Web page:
This book is far from being about cultural anthropology. Instead, he basically sees culture as a "wild card," a random factor in the ecological competition. Some cultures are technologically or organizationally progressive whereas others are regressive (as with the Japanese suppression of firearms after 1600). The former eventually win out over the latter in the competition, unless they have the advantages of isolation, as Japan did until the advent of Admiral Perry. So in the end, the cultural factors don't play a big role.


Diamond presumes that people are, by their very nature, inventive, developing new ways of surviving. Maybe. We should remember that "innovation" has different meanings in different societies. There is kind of innovation that favors human survival (which Diamond emphasizes), but innovation under capitalism only includes those that promote individual profitability and advantage in a competitive battle that can be destructive. A couple of times, he hinted at a naive belief in the benevolence of technological change. Luckily, this is not relevant to his subject matter. Given his focus, technical and organization "progress" increases the ability to win in competition with other cultures. But when we start thinking about a future world in which such conquest has become irrelevant, this kind of definition of progress means nothing.


Diamond also seems to presume some sort of Malthusian mechanism in which a given situation encourages innovation, migration, and conquest. I guess that makes sense, since it's only recently that Malthusian theories have been rendered obsolete by technological changes.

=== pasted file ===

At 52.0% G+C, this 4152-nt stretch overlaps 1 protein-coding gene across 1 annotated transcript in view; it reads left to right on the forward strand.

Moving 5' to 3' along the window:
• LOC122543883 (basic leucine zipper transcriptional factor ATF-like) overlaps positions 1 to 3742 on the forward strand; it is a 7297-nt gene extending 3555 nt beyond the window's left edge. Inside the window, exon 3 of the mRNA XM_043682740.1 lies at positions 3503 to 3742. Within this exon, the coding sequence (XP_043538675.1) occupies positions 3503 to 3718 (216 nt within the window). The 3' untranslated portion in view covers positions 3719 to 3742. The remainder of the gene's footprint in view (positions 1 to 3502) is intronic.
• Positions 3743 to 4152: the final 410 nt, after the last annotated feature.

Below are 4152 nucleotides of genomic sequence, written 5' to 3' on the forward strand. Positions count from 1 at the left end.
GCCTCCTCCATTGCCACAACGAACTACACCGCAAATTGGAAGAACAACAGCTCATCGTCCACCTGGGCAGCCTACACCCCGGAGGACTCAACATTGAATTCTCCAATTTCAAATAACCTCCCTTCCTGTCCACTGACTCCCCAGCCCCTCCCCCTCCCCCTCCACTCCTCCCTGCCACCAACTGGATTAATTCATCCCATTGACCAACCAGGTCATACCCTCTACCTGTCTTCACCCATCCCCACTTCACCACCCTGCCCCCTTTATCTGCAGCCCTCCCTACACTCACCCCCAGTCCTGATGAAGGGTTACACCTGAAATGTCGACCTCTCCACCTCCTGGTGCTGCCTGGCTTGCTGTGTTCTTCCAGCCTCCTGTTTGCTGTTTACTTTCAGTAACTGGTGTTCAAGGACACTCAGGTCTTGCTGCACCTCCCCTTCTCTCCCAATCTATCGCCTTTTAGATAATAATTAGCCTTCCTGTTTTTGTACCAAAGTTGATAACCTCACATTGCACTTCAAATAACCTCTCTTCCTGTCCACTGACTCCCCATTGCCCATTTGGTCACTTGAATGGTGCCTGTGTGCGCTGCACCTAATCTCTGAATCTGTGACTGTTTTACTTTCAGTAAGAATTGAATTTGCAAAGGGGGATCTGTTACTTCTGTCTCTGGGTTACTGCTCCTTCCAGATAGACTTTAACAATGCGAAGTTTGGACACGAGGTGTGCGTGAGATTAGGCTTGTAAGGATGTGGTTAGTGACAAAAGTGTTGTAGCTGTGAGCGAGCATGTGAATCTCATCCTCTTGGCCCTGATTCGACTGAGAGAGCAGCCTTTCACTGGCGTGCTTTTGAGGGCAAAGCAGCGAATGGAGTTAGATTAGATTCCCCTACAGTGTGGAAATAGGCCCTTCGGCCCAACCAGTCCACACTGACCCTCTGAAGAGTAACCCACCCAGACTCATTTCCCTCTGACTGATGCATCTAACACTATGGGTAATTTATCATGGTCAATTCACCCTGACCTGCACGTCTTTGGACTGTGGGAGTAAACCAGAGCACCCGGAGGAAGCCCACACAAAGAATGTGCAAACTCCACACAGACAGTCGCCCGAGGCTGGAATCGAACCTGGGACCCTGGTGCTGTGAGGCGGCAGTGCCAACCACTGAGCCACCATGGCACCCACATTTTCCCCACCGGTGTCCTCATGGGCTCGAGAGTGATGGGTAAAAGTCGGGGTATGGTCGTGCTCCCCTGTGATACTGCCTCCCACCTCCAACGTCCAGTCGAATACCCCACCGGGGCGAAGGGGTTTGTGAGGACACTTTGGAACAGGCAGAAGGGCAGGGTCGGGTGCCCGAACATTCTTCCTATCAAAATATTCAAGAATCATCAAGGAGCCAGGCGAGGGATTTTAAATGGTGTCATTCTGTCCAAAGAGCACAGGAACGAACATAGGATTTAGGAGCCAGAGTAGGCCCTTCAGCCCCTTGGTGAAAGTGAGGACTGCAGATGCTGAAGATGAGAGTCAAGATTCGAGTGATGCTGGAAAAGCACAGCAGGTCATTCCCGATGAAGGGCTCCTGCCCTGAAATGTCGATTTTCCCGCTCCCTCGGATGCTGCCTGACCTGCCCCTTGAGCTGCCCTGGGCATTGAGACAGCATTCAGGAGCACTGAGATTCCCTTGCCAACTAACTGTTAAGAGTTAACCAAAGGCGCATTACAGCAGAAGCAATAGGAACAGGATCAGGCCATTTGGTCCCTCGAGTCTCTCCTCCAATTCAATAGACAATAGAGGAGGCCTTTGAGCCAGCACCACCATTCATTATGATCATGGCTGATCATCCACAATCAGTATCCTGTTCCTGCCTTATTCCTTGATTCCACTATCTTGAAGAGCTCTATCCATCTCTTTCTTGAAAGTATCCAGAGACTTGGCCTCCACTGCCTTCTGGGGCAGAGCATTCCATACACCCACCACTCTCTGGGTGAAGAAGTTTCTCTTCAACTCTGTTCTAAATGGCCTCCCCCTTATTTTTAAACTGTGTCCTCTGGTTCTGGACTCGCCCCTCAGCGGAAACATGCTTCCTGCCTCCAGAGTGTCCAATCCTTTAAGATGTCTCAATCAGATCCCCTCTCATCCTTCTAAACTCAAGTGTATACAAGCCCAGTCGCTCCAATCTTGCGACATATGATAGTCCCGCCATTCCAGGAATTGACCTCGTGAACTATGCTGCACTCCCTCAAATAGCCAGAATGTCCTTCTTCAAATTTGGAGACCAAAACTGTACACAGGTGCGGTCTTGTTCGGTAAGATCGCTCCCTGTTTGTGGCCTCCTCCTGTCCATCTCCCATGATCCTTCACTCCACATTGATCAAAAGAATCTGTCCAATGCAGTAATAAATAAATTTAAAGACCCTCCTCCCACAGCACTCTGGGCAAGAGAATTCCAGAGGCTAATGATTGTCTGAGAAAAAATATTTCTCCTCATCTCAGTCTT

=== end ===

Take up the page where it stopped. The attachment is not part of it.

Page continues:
It would be interesting to see what the similarities and differences are between Diamond's book and the Marxian tradition. (As a liberal, he might be upset by the similarities of his vision to that of Marx.) He is clearly a materialist in his method. His discussion of the rise of the state and organized religion seem very close to that of Marx. A lot of the book's discussion is similar to the old Marx-inspired anthropology book by V. Gordon Childe I read in college, Man Makes Himself, though obviously the two books try to answer with different questions and Diamond has the advantage of access to a lot more information. As noted,  the time period he deals with ends roughly in 1600, so Diamond really doesn't deal with capitalism, unlike the Marxian tradition. At one point, in a table on page 269, he asserts that modern religion doesn't justify kleptocracy. But this ignores secular religious such as neoclassical economics, that justify a kind of kleptocracy that's diffused beyond the bounds of the state to be shared among individual capitalists.


I was frustrated by the way that Diamond does documentation. It's like a textbook, with a "Further Readings" section at the end. I don't mind the absence of footnotes, but the lack of bibliography is a problem. Lacking the patience to slog through all the pages of suggested readings, I couldn't see if Diamond had ever read Man Makes Himself. (He did read another book by Childe, though.) Further, at one point I felt that Diamond was either quoting or paraphrasing an article by Robert Carneiro on the origins of the state. He does cite Carneiro in the back, but it veered toward plagiarism, something we should discourage. I can imagine that a lot of professional archaeologists are a little miffed at this book as a result, seeing much of it as the same old stuff.


At the end of the book, as his discussion begins to be overly-repetitive, Diamond begins to ponder methodological issues, concerning "historical sciences." Here the sense of deja vu really took over, since his discussion seemed quite similar to that of Stephen J. Gould or long-established discussions amongst Marxists and even among economists. His discussion of "comparative method" seemed naive compared to that of Theda Skocpol (who herself learned from Barrington Moore and John Stuart Mill). Despite his efforts to eschew physics envy, he doesn't seem to be acquainted very well with the social sciences. So he re-invents the wheel.


In the end, I think the book is very worth reading. Marxists and non-Marxist leftists can learn from it.

Jim Devine &